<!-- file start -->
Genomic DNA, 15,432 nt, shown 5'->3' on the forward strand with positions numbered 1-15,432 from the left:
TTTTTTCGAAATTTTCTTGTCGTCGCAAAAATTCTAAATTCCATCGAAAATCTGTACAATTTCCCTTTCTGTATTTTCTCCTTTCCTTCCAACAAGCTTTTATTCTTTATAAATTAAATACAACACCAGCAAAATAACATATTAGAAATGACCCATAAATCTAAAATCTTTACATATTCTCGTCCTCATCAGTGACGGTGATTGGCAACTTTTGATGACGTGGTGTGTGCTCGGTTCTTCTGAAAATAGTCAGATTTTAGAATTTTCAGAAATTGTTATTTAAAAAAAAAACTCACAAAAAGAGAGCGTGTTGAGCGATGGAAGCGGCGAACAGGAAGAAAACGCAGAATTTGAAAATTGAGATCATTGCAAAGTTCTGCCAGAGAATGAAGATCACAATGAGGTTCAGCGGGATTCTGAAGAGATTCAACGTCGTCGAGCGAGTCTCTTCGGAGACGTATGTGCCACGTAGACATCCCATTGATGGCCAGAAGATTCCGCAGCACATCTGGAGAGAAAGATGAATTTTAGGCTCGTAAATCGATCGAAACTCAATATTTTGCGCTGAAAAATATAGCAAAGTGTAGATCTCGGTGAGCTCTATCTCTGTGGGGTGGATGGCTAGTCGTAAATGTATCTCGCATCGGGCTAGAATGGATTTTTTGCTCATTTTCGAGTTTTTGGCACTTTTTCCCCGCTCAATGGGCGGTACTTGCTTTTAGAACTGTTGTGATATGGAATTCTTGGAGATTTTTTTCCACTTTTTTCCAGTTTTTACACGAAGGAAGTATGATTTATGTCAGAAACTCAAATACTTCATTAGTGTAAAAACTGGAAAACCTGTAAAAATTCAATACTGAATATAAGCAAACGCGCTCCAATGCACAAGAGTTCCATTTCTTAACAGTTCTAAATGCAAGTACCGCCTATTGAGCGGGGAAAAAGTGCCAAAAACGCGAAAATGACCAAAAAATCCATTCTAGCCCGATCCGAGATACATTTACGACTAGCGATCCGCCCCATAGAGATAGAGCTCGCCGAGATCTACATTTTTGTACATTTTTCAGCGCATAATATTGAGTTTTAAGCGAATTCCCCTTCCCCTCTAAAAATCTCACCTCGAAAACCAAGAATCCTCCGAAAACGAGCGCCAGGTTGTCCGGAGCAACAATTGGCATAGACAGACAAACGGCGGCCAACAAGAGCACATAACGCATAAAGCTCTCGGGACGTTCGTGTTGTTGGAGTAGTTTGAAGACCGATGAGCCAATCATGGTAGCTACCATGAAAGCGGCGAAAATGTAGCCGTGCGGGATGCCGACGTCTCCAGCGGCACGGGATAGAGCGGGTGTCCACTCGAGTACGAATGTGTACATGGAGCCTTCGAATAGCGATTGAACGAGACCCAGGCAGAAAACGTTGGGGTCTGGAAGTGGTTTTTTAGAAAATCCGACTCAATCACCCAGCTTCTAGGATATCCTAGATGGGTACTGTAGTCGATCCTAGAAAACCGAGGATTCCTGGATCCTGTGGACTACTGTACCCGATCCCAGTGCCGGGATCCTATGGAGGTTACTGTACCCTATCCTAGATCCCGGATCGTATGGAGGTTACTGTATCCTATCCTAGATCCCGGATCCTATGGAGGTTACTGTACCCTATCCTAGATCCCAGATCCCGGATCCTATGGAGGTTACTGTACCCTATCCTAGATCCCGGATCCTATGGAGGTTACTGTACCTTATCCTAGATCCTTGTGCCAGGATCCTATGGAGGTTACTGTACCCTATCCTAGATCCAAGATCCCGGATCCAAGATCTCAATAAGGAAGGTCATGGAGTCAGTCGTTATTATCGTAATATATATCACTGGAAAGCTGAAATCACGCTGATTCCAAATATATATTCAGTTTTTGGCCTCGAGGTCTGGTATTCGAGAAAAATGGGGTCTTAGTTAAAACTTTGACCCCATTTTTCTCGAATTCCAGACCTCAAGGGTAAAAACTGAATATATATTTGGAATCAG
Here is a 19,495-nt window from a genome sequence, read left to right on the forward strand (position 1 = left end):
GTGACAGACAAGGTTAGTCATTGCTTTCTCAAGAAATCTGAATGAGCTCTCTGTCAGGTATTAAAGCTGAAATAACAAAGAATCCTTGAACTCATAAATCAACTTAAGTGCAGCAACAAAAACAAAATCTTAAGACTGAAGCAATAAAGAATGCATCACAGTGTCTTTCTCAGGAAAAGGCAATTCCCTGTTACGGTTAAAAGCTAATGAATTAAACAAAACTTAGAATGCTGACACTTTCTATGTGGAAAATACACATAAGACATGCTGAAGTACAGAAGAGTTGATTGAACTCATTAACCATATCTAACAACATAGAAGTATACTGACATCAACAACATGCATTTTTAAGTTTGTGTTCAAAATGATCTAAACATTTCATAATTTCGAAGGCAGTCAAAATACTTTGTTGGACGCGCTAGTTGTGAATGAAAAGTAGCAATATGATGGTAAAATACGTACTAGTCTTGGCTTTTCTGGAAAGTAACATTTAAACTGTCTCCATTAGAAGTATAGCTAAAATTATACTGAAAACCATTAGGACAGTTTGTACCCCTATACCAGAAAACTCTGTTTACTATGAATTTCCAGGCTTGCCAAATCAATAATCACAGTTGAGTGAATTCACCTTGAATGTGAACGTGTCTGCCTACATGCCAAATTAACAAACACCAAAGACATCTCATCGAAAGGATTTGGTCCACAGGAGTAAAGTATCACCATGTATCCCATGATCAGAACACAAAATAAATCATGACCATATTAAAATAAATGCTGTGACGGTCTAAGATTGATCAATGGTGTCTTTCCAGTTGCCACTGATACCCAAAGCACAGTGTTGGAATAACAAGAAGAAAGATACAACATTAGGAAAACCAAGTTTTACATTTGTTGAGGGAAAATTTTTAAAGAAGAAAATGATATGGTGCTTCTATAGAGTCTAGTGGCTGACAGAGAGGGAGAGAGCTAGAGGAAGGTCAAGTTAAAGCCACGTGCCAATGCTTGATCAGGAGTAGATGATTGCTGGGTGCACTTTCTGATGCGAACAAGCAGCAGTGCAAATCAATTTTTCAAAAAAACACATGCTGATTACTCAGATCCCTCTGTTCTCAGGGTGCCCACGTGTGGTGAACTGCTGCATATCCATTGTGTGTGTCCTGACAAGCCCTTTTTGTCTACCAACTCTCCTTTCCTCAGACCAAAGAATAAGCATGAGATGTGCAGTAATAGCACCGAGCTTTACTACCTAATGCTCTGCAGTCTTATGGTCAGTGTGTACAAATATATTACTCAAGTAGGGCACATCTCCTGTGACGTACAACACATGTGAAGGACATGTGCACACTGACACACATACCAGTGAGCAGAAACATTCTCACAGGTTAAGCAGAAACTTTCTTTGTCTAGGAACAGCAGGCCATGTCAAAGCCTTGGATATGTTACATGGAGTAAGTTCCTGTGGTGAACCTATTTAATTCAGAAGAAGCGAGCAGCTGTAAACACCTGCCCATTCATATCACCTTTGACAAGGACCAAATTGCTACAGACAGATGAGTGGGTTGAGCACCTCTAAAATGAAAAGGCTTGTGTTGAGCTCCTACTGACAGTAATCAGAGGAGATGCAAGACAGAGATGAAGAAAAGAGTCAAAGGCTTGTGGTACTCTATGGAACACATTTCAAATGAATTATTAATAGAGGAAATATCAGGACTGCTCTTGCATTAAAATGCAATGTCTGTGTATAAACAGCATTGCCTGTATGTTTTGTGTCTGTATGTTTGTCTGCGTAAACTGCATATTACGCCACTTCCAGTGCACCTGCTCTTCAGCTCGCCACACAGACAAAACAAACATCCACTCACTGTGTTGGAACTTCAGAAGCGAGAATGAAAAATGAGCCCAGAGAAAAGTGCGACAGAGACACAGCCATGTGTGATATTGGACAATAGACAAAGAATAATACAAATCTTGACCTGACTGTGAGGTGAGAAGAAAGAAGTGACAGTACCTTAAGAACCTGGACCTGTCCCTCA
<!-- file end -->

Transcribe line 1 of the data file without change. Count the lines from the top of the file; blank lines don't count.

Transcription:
Genomic DNA, 15,432 nt, shown 5'->3' on the forward strand with positions numbered 1-15,432 from the left: